If you’re thinking about turning your yearly charitable donations into a legacy, the first question you might consider is “how.” Two of the more common ways to create a charitable legacy are donor-advised funds and private foundations.
The right choice for you likely depends on what you’re hoping to achieve. Dan Harris, national director of philanthropic services at U.S. Bank, says he always starts by asking clients what their goals are. If a clear goal doesn’t emerge, he says looking at past donations is a good place to start. “You might ask yourself why you’re supporting specific organizations and not supporting others. You’ll recognize that some gifts might be more meaningful.”
Having a goal in mind can make a big difference as you determine whether a donor-advised fund or private foundation is better equipped to help you achieve it.
What is a donor-advised fund?
With donor-advised funds, you create a fund in partnership with an existing charity and then advise on the donations. Donor-advised funds have been the fastest growing type of charitable vehicle for more than a decade.
The first step in creating a donor-advised fund is to find a sponsor organization with which to partner. This must be a 501(c)(3) organization, which could be a community foundation, a university, or even a national charity created specifically to support donor-advised funds. Often, the sponsoring organization sets the rules for how money is donated. While donors can influence and advise on charitable investments, you won’t have the ultimate say.
“Some types of giving don’t work well with donor-advised funds,” Harris says. “For instance, if you want to create a scholarship program and you want complete control to decide on scholarship recipients.” Donor-advised funds don’t allow donors such control.
On the other hand, you don’t need to file tax forms every year. The sponsoring charity’s tax paperwork will cover your donation and generally doesn’t provide details on how your money is spent. If you want to keep your giving private, this can be a positive. Additionally, the paperwork required to start a donor-advised fund is less time consuming (and less expensive) than for a private foundation.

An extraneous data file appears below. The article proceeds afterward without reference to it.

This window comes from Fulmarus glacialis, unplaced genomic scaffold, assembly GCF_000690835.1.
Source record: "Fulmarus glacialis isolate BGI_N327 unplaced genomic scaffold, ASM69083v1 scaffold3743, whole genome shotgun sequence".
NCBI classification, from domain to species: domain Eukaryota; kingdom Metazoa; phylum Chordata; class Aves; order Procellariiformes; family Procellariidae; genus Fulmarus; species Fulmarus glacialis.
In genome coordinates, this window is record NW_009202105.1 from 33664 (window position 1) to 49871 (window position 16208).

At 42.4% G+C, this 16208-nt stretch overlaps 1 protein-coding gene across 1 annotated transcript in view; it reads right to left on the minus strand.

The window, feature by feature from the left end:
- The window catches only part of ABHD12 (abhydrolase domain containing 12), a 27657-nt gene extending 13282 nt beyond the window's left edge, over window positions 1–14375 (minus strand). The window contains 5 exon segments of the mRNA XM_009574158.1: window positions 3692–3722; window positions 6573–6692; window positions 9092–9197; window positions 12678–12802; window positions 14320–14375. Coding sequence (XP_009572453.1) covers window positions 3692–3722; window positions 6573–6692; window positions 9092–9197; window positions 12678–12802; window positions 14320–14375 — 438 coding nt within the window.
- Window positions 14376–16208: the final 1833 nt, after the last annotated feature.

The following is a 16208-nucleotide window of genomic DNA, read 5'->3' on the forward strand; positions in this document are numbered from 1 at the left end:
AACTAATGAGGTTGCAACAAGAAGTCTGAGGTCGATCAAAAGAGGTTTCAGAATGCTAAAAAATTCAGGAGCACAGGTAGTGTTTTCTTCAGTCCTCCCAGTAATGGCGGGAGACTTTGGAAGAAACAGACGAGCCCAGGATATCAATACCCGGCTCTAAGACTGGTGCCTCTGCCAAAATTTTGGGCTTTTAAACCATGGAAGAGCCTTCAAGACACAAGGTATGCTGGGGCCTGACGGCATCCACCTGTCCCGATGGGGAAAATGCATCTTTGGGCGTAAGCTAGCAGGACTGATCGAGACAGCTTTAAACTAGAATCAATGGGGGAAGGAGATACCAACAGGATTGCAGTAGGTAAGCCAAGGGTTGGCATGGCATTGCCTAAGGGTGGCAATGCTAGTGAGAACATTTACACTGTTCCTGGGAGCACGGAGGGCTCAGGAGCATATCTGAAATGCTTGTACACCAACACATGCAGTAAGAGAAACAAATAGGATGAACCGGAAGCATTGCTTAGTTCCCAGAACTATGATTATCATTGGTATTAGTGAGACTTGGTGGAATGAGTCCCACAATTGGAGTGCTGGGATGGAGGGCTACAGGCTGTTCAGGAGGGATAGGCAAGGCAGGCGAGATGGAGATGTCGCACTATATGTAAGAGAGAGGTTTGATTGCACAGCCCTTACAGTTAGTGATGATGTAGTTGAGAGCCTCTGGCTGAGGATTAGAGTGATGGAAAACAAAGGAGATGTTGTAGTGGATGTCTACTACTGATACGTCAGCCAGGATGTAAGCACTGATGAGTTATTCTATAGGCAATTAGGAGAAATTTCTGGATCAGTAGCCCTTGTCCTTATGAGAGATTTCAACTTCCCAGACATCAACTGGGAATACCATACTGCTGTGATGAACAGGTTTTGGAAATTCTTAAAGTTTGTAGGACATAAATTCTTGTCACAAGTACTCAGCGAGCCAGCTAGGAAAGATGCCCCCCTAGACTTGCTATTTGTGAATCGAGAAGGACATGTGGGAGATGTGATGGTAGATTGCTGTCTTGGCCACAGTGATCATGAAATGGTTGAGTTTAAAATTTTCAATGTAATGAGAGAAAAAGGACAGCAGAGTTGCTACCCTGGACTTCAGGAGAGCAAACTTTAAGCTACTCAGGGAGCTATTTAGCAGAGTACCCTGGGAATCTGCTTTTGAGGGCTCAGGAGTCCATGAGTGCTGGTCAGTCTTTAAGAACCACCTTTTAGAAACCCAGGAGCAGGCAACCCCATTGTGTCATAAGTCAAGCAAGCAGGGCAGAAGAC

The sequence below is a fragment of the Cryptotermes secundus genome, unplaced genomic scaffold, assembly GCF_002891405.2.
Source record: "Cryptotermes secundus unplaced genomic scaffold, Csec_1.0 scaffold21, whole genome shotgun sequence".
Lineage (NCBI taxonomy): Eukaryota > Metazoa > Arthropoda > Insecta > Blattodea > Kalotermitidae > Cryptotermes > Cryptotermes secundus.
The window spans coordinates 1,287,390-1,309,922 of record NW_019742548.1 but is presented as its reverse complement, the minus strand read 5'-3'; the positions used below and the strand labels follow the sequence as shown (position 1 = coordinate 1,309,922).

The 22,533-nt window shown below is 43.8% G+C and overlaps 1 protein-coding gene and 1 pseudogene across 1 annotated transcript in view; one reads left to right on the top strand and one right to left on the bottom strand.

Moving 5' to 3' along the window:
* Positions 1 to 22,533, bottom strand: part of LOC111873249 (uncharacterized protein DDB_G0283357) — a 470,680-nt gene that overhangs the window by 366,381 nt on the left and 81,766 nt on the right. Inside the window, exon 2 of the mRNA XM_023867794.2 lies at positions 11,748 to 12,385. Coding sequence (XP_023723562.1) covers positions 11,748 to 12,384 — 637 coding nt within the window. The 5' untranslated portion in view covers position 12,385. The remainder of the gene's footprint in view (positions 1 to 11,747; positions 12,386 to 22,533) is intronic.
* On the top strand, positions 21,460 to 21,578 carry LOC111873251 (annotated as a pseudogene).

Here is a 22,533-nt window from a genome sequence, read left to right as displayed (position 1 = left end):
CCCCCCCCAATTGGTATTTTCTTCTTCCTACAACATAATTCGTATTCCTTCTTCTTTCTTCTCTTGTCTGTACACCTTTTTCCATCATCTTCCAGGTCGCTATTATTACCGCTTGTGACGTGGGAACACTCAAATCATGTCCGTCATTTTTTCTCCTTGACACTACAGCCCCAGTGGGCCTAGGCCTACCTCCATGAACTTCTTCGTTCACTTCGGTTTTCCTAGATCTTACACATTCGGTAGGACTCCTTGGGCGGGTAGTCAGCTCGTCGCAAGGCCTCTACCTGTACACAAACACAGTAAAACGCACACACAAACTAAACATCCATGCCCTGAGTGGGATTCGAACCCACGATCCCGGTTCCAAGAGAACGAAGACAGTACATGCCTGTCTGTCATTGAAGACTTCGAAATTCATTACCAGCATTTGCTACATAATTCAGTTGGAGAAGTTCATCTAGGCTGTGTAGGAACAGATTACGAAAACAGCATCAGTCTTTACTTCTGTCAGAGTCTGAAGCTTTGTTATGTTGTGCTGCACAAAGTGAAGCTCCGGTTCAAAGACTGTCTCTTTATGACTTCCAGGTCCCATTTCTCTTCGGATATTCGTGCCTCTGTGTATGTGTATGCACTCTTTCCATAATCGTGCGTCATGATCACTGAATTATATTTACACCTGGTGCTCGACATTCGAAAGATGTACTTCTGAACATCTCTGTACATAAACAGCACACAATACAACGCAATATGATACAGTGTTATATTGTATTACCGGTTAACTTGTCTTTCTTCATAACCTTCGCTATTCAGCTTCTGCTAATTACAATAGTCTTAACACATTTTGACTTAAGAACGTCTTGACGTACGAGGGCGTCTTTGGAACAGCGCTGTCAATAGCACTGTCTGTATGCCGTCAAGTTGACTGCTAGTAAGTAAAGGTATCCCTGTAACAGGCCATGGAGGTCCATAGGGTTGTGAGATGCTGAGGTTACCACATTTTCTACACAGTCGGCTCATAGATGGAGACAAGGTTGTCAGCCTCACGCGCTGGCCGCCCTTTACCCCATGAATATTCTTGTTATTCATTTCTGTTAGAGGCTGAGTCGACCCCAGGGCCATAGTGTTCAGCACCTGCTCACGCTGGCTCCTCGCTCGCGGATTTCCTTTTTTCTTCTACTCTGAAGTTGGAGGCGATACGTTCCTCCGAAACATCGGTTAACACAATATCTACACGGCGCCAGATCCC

What is a private foundation?
Private foundations are independent legal entities that allow donors more control but require more work (and money) to create. Generally, the donor sits down with an attorney to describe the organization’s goal. From there, the attorney drafts documents and files them with the IRS. Next, the donor funds the foundation. Lastly, the foundation begins investing and making grants.
Private foundations can also partner with donor-advised funds, so it’s not always an either/or type of situation.
Weighing your choice
When clients come to Harris with their intentions, he likes to start by exploring their giving style as well as their philanthropic objectives. Some families’ objectives may be very well served through a donor-advised fund, while for others, a private foundation may be a much better strategy.
Donor-advised funds are simple and very easy to set up. They have relatively few rules, are inexpensive, and allow most donors to accomplish their goals. In contrast, private foundations take more time and expense to create, and they come with a variety of requirements such as creating a formal board of directors, holding meetings, tracking investments, making grants, and filing an annual tax return.
But the formality of a private foundation may be very attractive for some families, Harris says, and help them accomplish other goals. A family foundation may help to pass on a tradition of charitable giving through the generations, to share philanthropic values, and to keep a family together even as the generations spread across the country or the globe. Family foundations are often established to exist in perpetuity, which can create a legacy to honor the ideals of the donors.
In addition to what you hope to achieve, you may want to consider the tax implications. Both donor-advised funds and private foundations offer tax deductions, but the significance of these deductions varies. Harris points out that, generally speaking, these benefits are not the deciding factor for donors.